A universally cruel fact found by the end of the year is that New Year’s resolutions tend to fail. Come November, do you find that this year is again overwhelmed by work, for which you always reward yourself with materials? Thought might be like this: heavy workload is okay, because there will be cocktails awaiting me at night. But as the alcohol digests in your body through the night, so does the sense of satisfaction dissolve. You might wake up next morning hungover and finds that material comfort does not fill the void where you find life boring and monotonous. The good news is that what cocktails cannot do for you, writing can.
Writing makes your life full of charm by feeling a long-term sense of achievement. However, getting writing started can be scary and requires your Herculean effort to finish the first line that you write and erase alternatively. To reignite the passion in your life, I have three tips for you to find writing enjoyable.
1. Bird by Bird.
‘Bird by Bird’ is an equivalent of ‘step by step’, termed by my favorite American writer, Anne Lamott. Once in childhood Lamott’s brother had not started his term paper on birds the day before due. Her father walked over, opening the Audobon book for the little son, telling him the simplest philosophy of writing: read about pelicans and write about them in your own voice. Do it again on chickadees, and then geese. Write one bird by the other. Writing seems hard because we tend to think of it as a long journey indicative of uncertainty and hardship. However, the truth is, it is okay not knowing where your writing would end. Write out a little chunk at a time, and the others, go through the point where you realize ‘you’ve made this far’ and put the finishing touches to them.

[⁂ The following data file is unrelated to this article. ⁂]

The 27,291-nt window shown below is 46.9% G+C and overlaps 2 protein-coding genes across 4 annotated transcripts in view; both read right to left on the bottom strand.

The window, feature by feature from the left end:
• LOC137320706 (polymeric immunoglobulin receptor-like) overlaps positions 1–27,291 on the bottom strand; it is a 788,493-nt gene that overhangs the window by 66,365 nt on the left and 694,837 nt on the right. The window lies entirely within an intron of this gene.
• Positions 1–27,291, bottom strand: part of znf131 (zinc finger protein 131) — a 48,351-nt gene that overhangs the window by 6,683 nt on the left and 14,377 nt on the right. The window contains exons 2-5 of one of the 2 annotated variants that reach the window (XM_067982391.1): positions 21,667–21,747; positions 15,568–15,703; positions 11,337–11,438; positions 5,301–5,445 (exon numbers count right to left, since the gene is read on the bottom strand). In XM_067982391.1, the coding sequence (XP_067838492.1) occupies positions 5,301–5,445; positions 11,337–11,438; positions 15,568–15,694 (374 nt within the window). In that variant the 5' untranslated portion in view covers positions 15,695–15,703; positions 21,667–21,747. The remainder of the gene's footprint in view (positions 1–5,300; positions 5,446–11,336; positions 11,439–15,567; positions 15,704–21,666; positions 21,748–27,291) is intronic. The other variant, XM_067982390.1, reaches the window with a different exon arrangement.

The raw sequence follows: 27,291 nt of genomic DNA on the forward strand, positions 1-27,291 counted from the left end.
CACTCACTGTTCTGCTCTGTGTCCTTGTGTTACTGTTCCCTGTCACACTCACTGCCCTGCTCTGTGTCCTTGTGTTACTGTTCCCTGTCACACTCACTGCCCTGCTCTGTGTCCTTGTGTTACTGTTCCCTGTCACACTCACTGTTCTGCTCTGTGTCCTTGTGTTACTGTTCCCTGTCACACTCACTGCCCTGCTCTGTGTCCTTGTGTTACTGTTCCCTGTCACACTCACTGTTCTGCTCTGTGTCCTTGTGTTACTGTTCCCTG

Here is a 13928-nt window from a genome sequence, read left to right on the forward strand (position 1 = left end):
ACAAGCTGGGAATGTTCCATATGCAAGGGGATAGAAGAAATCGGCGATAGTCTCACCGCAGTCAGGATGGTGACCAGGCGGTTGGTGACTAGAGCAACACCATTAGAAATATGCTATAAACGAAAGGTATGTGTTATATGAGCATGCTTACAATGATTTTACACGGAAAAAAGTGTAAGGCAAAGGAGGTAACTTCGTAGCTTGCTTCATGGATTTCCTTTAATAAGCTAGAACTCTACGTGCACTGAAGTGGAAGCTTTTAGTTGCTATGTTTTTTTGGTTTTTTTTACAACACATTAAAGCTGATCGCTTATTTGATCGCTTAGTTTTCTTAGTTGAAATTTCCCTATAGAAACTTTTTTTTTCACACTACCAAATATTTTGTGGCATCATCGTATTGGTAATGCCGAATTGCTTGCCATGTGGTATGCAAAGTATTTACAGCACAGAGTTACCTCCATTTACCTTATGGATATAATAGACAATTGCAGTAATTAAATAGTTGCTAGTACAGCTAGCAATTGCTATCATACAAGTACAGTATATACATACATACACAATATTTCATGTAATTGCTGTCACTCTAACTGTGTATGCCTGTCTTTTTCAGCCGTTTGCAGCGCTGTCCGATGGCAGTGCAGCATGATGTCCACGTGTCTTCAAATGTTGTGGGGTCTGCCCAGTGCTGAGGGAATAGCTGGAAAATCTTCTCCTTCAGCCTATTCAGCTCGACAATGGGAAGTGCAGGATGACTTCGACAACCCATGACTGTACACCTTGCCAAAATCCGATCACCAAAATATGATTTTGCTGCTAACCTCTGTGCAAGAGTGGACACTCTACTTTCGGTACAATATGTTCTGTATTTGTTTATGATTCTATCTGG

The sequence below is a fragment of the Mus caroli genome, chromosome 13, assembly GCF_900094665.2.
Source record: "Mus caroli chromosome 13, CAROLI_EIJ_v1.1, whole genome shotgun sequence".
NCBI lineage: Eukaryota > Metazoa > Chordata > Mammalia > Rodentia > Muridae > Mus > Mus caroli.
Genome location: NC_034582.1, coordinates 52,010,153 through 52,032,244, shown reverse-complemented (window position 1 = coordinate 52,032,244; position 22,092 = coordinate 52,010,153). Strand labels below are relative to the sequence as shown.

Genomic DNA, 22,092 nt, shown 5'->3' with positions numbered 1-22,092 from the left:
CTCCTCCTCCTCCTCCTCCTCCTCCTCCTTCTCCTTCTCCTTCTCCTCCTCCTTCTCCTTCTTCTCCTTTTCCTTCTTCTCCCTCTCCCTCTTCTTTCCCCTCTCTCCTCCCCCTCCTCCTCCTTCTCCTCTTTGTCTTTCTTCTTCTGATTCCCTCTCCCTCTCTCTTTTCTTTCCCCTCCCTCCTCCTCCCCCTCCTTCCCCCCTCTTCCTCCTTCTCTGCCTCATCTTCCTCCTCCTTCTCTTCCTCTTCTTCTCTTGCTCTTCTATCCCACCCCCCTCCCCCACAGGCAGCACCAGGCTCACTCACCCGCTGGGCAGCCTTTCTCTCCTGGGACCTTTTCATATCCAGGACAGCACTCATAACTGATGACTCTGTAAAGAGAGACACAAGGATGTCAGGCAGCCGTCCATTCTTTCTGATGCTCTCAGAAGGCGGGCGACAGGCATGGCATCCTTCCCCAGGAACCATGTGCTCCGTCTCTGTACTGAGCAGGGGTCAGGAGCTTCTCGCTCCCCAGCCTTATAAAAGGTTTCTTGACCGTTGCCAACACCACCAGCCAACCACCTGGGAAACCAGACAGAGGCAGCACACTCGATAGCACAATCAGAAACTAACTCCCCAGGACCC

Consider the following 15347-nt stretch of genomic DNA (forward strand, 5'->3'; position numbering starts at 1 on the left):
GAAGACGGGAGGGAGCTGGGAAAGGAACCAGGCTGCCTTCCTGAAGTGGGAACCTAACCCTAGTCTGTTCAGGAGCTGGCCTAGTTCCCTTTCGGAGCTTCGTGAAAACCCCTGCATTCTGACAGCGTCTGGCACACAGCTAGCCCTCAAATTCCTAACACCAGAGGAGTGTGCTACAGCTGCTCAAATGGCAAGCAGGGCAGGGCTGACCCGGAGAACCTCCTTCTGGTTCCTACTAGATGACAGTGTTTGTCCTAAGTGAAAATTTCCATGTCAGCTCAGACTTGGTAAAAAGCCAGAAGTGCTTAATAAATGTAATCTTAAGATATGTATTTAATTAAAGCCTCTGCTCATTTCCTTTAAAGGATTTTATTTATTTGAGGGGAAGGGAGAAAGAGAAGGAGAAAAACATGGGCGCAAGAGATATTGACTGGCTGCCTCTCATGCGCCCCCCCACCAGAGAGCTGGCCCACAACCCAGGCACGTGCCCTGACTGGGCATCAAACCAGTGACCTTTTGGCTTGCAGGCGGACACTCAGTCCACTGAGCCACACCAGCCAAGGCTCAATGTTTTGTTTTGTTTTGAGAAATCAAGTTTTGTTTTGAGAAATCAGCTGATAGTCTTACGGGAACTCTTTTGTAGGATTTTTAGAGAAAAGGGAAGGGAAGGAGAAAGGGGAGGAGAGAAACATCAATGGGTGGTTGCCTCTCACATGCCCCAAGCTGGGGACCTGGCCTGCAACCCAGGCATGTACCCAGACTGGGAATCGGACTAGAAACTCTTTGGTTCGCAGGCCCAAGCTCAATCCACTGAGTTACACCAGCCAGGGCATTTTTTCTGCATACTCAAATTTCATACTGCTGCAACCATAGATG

2. Inspiration is everywhere. Unexpected places mostly do.
You might not prefer everyday reading to find inspiration to write about, but you live the life every day, and that is the handiest source to find where to start. To manage this, bear in mind that even the ordinary details of life have something unusual. A few best places to practice are trains by which you commute, the cafés that you stay to kill time or even the queues for restaurant tables. Be a keen observer by taking a close look at people’s clothing on the train. Is there any dress code that everyone celebrates together by coincidence? In cafés, what are the words to describe the balance between the bitterness and the milkiness in the sip of your latte? Likewise, outside of restaurants, do customers who ask for ‘table for one’ seem lonely or comfortable with their solitude?
3. Bury your perfectionism.
This principle is good for people whose fear of writing comes from their unconscious ambition to pursue perfection. Perfectionism is a double-edged sword. It boosts your writing when used at the end, but restricts your imagination when used at the start. Remember, you might not be able to write at your best every time you try－it is all arbitrary! However, do not give up the fragmentary words popping into your mind, you always have more chances to redraft. And the truth is, the more you write, the more quickly you can create your ideal versions of first drafts.
By the end of this year, hold your pen and paper tightly again. Use your imagination and become your own self-helper of life.
Start with a great journal and document daily experiences and moods. You can explore your creativity from there!